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Mahmoud, a 21-year-old Palestinian resident of Syria, receives treatment in a field hospital after he was found Monday, Aug. 6, 2012, AP/AP/Press Association Images

Syrian PM was "planning break from regime for two months"

The country’s prime minister defected yesterday from what he described as a “regime of killing and terror”.

SYRIA’S PRIME MINISTER began planning his break from the regime two months ago when Bashar Assad offered him the post and an ultimatum: Take the job or die.

The full scope of Riad Hijab’s carefully executed flight to the rebel side — described by an aide who escaped with him to Jordan — reverberated on Monday through Syria’s leadership.

Hijab became the highest-ranking government official to defect.


Although Assad has been hit by a string of embarrassing defections of military and political figures, they have yet to cause visible changes in the regime’s abilities on the battlefield.

The loss of high-profile government officials, however, suggests fissures are reaching deeper into the ruling system and could force Assad to retreat further behind a cadre of loyalists as fighting flares on several fronts.

Hijab and an entourage of family members were expected to head next to the Gulf state of Qatar, a key backer of the Syrian rebels, in a further sign of the regional brinksmanship and gambits over Assad’s fate.

Gulf states and Turkey have strongly backed the rebel forces while Assad has counted on support from a dwindling list of allies such as Iran and Russia.

Like nearly all prominent defectors so far, Hijab is a member of Syria’s majority Sunnis — the Muslim sect which forms the bedrock of the more than 17-month uprising.

His break suggests that elements of the Sunni elite — long a pillar of Assad’s rule — could be growing uneasy with the relentless bloodshed and the hardline policies of Assad’s minority Alawite community, which dominates the regime’s inner circle. The Alawite sect is an offshoot of Shiite Islam.


In Washington, White House Press Secretary Jay Carney said “the Assad regime is crumbling from within” and predicted “Assad’s days are numbered.” Secretary of State Hillary Rodham Clinton is expected to arrive in Turkey later this week for meetings on Syria.

French Foreign Minister cited Hijab’s break as evidence “of a regime that’s losing support through its choice of armed violence” in a conflict that has claimed at least 19,000 lives.

A statement from French President Francois Hollande said the country was dispatching military surgeons to the Syria-Jordan border, where more than 120,000 Syrian refugees have crossed since the conflict began.


Four of the president’s top security aides were killed in a rebel bombing of state security headquarters in the capital Damascus on July 18, including the defence minister and Assad’s brother in law.

There has been a steady stream of high-level defections from diplomats to generals. And the regime has been unable to fully subdue rebel challenges in the two major cities, Damascus and Aleppo.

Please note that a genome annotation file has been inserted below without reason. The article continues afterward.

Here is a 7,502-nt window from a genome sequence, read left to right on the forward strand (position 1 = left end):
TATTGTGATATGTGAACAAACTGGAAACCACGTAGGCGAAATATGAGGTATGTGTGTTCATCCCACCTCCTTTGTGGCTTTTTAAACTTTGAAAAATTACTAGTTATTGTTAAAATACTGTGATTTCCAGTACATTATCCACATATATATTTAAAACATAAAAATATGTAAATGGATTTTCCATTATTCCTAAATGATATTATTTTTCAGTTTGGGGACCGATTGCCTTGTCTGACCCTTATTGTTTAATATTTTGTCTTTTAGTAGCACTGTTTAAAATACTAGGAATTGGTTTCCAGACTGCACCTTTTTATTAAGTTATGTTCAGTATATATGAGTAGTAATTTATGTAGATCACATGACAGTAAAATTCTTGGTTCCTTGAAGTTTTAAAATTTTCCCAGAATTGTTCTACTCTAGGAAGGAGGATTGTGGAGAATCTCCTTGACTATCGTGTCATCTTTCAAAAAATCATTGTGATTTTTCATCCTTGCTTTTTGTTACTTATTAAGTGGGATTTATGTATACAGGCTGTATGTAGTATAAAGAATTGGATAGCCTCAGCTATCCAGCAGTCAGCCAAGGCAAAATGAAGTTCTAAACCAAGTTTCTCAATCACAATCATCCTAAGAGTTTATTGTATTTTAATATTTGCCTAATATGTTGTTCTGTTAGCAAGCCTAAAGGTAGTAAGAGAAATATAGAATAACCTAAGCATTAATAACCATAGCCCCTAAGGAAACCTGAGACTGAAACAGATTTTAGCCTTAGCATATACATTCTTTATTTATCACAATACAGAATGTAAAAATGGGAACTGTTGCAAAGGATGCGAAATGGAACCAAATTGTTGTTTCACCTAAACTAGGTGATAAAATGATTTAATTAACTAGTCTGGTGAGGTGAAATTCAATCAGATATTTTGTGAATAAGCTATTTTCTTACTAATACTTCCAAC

Just hours before word of the defection got out, a bomb ripped through the third floor of the state TV building in Damascus, wounding at least three employees.

Baath party

Hijab was long a loyalist of Assad’s Baath party, rising through the ranks to become agriculture minister last year. After elections in June, Hijab was picked as the new prime minister.

About that time, though, his loyalties began to shift and a plan to flee began to take shape, Otari told The Associated Press in Amman, Jordan.

“The criminal Assad pressed him to become a prime minister and left him no choice but to accept the position. He had told him: ‘You either accept the position or get killed,’” said Otari, who told the AP that Hijab and his family planned to travel on from Amman to Qatar.

The prime minister defected from the regime of killing, maiming and terrorism. He considers himself a soldier in the revolutio.

Syria’s official SANA news agency said the Cabinet held an emergency session hours after a replacement was named for Hijab. Meanwhile, in a rebel base just near the Turkish border, fighters celebrated the news of Hijab’s defection even as their forces faced withering attacks in Aleppo.


George Sabra, a spokesman for the opposition Syrian National Council, said Hijab is a symbol of the state and added that he expected his desertion to usher in a chain of others.

He has finally discovered that this regime is an enemy of its own people and is destined to fall, and he chose to join the ranks of those who defected before him. This will trigger a chain of other defections by Syrian senior government and security officials. The Syrian regime is drowning, and this is the clearest sign yet.

In July, the rebels and Syrian regime forces fought intense battles for a week in Damascus in what was the opposition fighters’ biggest challenge so far in the capital.

In a brazen daylight attack, rebels commandeered a bus and snatched 48 Iranians just outside Damascus on Saturday. Iran said those abducted were pilgrims who were visiting a shrine about 10 miles (six kilometers) south of Damascus and were on their way to the airport to return home.

But the captors claimed in a video broadcast on Sunday that one of the captives was an officer of Iran’s powerful Revolutionary Guards and that the 48 were on a “reconnaissance mission” for Assad’s close allies in Tehran.

Slideshow: Inside Aleppo

(Viewer discretion advised: Contains images that some may find upsetting)

Syrian PM was "planning break from regime for two months"
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Associated Foreign Press
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